John Funnell, Grants Officer CBA South East
2015 Conference Report
‘Life in the Mesolithic and new perspectives on the Mesolithic/Neolithic transition’ Saturday 14th November 2015 Surrey History Centre, Woking, Surrey
Our understanding of the Mesolithic in Britain has increased substantially in recent times due to the considerable contributions made by commercial and community archaeology alongside continued academic attention. This day conference brought together talks from each of these sectors, revealing new discoveries being made on the Mesolithic in the South-East of Britain and introducing some of the fascinating insights emerging from projects focused upon the Mesolithic/Neolithic transition from other areas of the country. Click here for full schedule
The morning session concentrated on recent discoveries and how they can inform future research. Martin Bell emphasised the opportunities provided by environmental evidence to re-examine previously known Mesolithic sites to determine settlement and chronologies.
Phil Jones presented the results from Bletchingley, Surrey. The site is overlooked by the North Downs and traverses clay and sand geologies, sitting on a watershed between streams running East to the Medway and West to the Mole. It was suggested that this was a strategic choice when following migratory herds.
The submerged landscape of Bouldner Cliff in the Solent was revealed by Gary Momber from which was found wood with tool marks and evidence for tangential splitting which is interpreted as a possible boat building site. It was proposed that the loss of land may have enforced adaptation and the emergence of trade to continue earlier links with lands recently submerged.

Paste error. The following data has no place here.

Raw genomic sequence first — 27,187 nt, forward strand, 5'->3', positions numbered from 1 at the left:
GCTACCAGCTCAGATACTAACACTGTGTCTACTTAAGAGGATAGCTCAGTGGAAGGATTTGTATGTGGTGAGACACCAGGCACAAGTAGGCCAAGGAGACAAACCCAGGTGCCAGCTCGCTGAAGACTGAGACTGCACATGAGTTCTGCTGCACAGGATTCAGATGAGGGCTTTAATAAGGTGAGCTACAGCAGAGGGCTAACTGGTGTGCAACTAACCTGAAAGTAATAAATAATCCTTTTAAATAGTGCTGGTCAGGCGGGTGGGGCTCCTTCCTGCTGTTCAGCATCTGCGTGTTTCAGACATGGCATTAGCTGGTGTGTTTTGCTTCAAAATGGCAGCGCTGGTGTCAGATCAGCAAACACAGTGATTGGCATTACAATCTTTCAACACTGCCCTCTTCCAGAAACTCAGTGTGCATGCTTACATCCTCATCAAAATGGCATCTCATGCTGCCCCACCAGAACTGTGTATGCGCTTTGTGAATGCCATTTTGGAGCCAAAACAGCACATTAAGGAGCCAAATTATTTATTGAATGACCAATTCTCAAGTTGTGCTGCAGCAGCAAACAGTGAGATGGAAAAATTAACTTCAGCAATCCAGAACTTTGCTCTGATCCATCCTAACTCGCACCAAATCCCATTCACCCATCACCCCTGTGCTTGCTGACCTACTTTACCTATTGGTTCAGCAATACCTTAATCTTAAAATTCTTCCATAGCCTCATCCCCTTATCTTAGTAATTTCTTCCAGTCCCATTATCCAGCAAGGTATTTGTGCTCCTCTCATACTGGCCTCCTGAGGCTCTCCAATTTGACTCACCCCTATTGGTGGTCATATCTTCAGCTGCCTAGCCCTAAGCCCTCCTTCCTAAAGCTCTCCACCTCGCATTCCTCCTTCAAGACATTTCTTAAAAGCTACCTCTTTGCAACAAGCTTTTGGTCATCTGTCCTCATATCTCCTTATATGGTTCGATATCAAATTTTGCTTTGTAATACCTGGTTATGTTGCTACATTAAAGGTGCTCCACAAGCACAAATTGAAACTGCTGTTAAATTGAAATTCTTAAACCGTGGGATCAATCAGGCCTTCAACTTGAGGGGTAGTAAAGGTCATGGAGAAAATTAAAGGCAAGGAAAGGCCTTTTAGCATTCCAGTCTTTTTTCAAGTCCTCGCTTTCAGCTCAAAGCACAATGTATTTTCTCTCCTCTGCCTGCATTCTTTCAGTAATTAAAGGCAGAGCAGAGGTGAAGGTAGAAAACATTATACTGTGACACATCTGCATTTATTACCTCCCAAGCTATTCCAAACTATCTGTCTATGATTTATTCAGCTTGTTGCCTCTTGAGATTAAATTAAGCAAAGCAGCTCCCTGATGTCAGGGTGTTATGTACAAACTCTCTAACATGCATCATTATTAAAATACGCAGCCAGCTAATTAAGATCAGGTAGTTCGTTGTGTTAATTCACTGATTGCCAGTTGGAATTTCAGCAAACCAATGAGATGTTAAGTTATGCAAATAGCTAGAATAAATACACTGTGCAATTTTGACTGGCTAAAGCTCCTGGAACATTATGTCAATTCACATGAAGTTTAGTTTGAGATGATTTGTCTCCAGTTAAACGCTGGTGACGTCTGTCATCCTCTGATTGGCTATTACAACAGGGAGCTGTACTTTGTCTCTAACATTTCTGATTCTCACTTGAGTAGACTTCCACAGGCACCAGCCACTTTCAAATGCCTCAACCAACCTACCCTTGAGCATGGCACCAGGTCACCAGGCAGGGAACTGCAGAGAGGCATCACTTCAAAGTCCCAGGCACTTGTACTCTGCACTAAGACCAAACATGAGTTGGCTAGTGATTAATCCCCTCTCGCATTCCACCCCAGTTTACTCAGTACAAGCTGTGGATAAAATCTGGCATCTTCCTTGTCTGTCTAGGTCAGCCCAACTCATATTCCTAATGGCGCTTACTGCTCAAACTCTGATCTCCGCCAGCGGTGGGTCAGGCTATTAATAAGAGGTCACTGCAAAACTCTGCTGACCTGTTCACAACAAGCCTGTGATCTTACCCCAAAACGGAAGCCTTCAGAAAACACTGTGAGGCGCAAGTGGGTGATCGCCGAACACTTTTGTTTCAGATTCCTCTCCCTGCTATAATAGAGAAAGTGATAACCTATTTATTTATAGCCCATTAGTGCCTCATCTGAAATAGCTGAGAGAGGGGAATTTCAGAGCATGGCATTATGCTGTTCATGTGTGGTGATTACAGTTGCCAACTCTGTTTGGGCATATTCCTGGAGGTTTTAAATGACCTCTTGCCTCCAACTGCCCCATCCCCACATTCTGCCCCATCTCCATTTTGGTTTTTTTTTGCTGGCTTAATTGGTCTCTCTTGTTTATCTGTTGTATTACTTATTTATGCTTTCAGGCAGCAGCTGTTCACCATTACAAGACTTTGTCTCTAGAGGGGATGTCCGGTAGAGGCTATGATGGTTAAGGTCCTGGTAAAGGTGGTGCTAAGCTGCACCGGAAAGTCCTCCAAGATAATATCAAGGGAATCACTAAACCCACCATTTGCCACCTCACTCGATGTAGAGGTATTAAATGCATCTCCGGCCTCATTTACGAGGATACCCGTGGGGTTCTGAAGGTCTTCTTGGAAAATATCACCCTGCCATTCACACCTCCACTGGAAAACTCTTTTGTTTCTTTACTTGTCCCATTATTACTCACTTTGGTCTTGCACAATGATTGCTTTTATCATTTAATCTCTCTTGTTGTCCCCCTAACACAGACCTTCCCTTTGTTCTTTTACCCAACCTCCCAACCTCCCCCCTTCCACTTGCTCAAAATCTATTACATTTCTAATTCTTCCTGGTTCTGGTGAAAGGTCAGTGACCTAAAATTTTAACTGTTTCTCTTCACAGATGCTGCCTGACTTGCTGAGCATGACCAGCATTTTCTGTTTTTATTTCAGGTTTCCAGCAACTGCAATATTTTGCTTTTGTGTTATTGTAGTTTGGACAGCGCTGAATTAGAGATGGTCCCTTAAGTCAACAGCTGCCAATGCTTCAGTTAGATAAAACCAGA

While no post-excavation results were available from the work on the Bexhill relief road scheme, Mike Donnelly was able to present an outline of the discovery of a number of Mesolithic scatters from which it was estimated that there could be at least 230000 lithic artefacts. This site with its huge Late Mesolithic assemblage again shows the value of wetland areas for research.
The afternoon session moved the focus to discussion of the Mesolithic-Neolithic transition and what different areas of research could add to the knowledge of this period. Fraser Sturt reviewed the progress of the Stepping Stones project and it was suggested that it was time to review the image of the transition and to discuss whether C14 dates are representative or skew our understanding of the period since they have largely been taken from mainland sites when islands could be used as stepping stones across the seas.
A current research project on caves and springs in south west England was presented by Caroline Rosen on behalf of Jodie Lewis. This area is rich in cave and spring sites often associated with depositional practices during the Mesolithic. Some practices in these places suggest a persistence of ritual activities during a ‘messy’ mix of traditions as Neolithic groups moved around the south west.
Rick Schulting discussed another avenue of evidence for Mesolithic and Neolithic societies. There are few Mesolithic skulls to study but across Europe skulls exhibit evidence for healed fractures rather than death blows. However during the Neolithic this changes and a number of skulls exhibit the marks of blunt force injuries at the time of death: this percentage is small but higher than the expected average suggesting an undercurrent of violence.
The final paper given by Don Henson was an overview of the history of presenting this period establishing that until recently the Mesolithic was seen as a dull, academic specialism. However, newsworthy discoveries are now populating the period so that an engaging story can be told.
The emphasis of all speakers at this conference was of the importance of environmental analysis and an understanding of the geology and landscape of the sites under research to enable the peopling of the Mesolithic in such a way as to enhance public appreciation of the period.
Rose Hooker, Secretary CBA South East